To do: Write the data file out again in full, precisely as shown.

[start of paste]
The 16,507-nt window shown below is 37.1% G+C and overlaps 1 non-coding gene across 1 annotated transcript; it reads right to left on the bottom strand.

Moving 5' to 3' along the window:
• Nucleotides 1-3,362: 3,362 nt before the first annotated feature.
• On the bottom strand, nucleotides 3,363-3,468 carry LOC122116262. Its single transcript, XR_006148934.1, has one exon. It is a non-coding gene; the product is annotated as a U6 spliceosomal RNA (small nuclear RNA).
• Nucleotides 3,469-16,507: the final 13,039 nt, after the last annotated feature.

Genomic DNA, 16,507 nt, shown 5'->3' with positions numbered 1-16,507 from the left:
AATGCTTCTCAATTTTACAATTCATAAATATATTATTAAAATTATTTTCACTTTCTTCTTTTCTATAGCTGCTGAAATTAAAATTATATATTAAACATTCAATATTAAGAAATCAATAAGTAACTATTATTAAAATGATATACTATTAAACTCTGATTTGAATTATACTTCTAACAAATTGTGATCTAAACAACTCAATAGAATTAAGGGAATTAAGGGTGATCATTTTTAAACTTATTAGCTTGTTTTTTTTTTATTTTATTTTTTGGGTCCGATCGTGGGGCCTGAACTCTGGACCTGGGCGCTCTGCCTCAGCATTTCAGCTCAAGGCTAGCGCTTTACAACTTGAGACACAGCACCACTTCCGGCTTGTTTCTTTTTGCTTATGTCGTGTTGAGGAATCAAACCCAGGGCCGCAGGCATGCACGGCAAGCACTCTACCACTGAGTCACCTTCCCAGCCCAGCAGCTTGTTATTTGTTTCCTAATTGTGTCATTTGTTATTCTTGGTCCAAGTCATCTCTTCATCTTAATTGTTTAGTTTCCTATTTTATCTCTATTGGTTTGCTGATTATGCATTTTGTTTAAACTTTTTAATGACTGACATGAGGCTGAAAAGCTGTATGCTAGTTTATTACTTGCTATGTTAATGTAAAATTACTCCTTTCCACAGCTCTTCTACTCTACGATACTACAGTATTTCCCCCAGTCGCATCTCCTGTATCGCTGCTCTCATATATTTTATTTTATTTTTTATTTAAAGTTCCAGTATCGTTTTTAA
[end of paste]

The 16,507-nt window shown below is 37.1% G+C and overlaps 1 non-coding gene across 1 annotated transcript; it reads right to left on the bottom strand.

Moving 5' to 3' along the window:
• Nucleotides 1-3,362: 3,362 nt before the first annotated feature.
• On the bottom strand, nucleotides 3,363-3,468 carry LOC122116262. Its single transcript, XR_006148934.1, has one exon. It is a non-coding gene; the product is annotated as a U6 spliceosomal RNA (small nuclear RNA).
• Nucleotides 3,469-16,507: the final 13,039 nt, after the last annotated feature.

Genomic DNA, 16,507 nt, shown 5'->3' with positions numbered 1-16,507 from the left:
AATGCTTCTCAATTTTACAATTCATAAATATATTATTAAAATTATTTTCACTTTCTTCTTTTCTATAGCTGCTGAAATTAAAATTATATATTAAACATTCAATATTAAGAAATCAATAAGTAACTATTATTAAAATGATATACTATTAAACTCTGATTTGAATTATACTTCTAACAAATTGTGATCTAAACAACTCAATAGAATTAAGGGAATTAAGGGTGATCATTTTTAAACTTATTAGCTTGTTTTTTTTTTATTTTATTTTTTGGGTCCGATCGTGGGGCCTGAACTCTGGACCTGGGCGCTCTGCCTCAGCATTTCAGCTCAAGGCTAGCGCTTTACAACTTGAGACACAGCACCACTTCCGGCTTGTTTCTTTTTGCTTATGTCGTGTTGAGGAATCAAACCCAGGGCCGCAGGCATGCACGGCAAGCACTCTACCACTGAGTCACCTTCCCAGCCCAGCAGCTTGTTATTTGTTTCCTAATTGTGTCATTTGTTATTCTTGGTCCAAGTCATCTCTTCATCTTAATTGTTTAGTTTCCTATTTTATCTCTATTGGTTTGCTGATTATGCATTTTGTTTAAACTTTTTAATGACTGACATGAGGCTGAAAAGCTGTATGCTAGTTTATTACTTGCTATGTTAATGTAAAATTACTCCTTTCCACAGCTCTTCTACTCTACGATACTACAGTATTTCCCCCAGTCGCATCTCCTGTATCGCTGCTCTCATATATTTTATTTTATTTTTTATTTAAAGTTCCAGTATCGTTTTTAA